The DMCA safe harbor was also weakened by the adoption late last year of a new rule requiring websites to renew their DMCA agent registration on a triennial basis. If they omit to do this, the website would lose its protection from copyright claims for user-uploaded content under the DMCA safe harbor. This unnecessary new requirement will hit the smallest online platforms the hardest, as it is they who are least likely to have the capacity to keep up with Copyright Office red tape, until they unexpectedly find themselves on the receiving end of a lawsuit.
A third front on which copyright holder groups are attacking copyright safe harbors is through the negotiations for a modernized North American Free Trade Agreement (NAFTA). In submissions to the United States Trade Representative (USTR), big content lobby groups such as the Recording Industry Association of America (RIAA) have slammed the DMCA 512 safe harbor as “antiquated”, and advocated for its overhaul in NAFTA with new rules that would encourage mandatory filtering and blocking.
Australia is an unusual case, in that although it passed copyright safe harbor laws in compliance with its 2005 Free Trade Agreement with the United States, due to what is widely acknowledged as having been a drafting error, the safe harbors only protected commercial ISPs, while excluding a number of other Internet intermediaries including websites and universities. You would think that it would be a no-brainer to fix such a simple drafting error, but that’s without reckoning on the power of content industry lobbyists, who responded to an inquiry on the safe harbor provision earlier this year by urging the government not to close this loophole.
Sure enough, a dozen years after the original Australia-U.S. Free Trade Agreement, the government has now announced that for web platforms, the safe harbor drafting error will not be corrected for now, thereby leaving platforms exposed to claims from copyright owners over user-uploaded content.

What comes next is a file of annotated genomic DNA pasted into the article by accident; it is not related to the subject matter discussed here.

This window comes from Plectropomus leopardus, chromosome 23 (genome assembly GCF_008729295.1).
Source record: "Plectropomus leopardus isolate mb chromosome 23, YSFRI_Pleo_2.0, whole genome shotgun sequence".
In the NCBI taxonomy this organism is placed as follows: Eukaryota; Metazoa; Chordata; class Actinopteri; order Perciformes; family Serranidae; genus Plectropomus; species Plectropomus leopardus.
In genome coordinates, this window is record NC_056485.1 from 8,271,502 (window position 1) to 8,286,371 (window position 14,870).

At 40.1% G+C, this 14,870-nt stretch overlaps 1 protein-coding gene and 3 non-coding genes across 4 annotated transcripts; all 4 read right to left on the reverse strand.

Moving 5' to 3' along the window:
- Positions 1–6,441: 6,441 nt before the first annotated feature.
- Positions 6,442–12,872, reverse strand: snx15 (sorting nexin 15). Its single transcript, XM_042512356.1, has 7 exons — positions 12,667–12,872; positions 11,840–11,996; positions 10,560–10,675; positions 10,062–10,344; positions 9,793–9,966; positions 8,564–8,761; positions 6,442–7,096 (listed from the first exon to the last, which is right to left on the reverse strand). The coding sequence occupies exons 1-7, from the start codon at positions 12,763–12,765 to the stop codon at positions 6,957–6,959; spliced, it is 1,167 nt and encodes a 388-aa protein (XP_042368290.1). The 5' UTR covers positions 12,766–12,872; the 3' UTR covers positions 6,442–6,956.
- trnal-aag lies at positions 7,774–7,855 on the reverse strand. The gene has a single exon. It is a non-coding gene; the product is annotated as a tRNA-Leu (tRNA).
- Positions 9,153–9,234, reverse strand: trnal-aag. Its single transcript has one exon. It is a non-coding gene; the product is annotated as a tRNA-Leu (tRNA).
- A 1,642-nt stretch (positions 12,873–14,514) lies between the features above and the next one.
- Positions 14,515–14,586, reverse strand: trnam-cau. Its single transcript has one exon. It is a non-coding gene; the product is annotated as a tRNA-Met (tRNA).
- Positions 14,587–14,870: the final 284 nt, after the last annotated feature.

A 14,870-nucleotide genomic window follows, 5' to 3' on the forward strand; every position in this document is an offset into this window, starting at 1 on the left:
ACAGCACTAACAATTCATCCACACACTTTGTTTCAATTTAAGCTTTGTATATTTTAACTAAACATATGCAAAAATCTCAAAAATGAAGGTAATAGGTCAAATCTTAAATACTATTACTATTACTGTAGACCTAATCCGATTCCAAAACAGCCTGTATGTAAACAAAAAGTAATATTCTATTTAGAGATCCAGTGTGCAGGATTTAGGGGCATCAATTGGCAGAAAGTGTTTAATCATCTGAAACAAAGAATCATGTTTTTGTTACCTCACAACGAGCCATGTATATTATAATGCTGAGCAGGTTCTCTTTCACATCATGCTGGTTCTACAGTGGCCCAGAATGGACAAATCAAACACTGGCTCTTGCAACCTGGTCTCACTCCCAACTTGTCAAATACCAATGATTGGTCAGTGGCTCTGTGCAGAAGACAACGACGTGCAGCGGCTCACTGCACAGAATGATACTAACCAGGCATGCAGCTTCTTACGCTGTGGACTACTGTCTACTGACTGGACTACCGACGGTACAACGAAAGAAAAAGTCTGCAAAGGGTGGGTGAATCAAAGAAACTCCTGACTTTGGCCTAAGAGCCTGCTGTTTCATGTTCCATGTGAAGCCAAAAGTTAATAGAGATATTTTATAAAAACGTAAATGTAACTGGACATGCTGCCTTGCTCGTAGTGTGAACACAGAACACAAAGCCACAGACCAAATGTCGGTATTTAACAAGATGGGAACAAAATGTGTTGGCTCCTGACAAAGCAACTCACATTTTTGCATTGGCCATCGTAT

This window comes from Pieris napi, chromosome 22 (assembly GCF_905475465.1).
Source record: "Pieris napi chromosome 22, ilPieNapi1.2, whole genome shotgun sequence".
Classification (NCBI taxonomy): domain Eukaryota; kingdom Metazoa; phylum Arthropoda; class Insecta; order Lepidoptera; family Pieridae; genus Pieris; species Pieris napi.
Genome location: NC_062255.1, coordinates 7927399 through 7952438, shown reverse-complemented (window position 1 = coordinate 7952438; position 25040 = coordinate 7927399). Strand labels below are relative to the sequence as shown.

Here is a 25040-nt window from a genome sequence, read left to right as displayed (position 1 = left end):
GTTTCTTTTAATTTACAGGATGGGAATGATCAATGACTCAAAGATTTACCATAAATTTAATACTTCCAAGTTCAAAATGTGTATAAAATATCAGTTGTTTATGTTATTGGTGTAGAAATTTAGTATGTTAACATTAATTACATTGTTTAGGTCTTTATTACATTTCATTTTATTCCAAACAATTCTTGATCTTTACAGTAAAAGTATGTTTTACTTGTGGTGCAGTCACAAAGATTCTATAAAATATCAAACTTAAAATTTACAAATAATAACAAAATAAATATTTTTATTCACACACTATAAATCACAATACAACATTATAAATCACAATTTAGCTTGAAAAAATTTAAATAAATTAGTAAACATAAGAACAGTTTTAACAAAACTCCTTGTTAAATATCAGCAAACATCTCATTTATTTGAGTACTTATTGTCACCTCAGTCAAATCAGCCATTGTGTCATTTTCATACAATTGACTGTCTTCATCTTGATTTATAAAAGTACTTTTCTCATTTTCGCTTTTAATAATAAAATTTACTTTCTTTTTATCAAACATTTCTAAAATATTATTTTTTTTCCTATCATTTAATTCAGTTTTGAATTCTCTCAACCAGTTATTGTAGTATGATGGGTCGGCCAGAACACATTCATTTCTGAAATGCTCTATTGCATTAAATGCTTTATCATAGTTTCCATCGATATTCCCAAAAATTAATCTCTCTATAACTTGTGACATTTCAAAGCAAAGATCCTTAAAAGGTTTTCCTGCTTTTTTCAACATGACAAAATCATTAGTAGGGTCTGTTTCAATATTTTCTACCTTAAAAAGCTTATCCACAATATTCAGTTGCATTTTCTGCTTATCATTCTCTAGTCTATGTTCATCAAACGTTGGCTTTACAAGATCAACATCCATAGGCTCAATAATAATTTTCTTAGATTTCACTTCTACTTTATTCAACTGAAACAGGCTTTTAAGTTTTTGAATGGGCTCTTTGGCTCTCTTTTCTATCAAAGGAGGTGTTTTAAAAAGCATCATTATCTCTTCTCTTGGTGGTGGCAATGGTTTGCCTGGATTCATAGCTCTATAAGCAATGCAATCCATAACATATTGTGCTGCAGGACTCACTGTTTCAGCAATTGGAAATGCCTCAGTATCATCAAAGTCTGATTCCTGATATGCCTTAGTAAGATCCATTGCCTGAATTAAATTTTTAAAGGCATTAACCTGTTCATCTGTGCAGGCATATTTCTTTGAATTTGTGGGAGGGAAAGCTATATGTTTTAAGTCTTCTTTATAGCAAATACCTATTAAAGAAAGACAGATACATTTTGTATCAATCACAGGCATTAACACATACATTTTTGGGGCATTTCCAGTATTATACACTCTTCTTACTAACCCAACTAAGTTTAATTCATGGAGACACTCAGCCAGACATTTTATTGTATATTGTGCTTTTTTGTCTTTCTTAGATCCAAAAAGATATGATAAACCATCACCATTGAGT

Despite what big content lobbyists may say, this is no time to rethink copyright safe harbors. They are as vital to the Internet today as they have ever been. Weaker copyright safe harbors would mean fewer platforms willing to take the risk of hosting unmoderated speech of users. And with fewer platforms willing to host users’ speech, the result would be a very different Internet from the one we know—one in which it would be much harder for users to exercise their freedom of expression online. So far from re-examining copyright safe harbors in 2018, we will be redoubling our efforts to defend them, as the European Union finally votes on its Digital Single Market Directive, North America negotiates the shape of the safe harbor rules in NAFTA, and users in Australia and other countries engage in their own battles to preserve freedom of expression online.
This article is part of our Year In Review series. Read other articles about the fight for digital rights in 2017.
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Categories: Electronic Frontier Foundation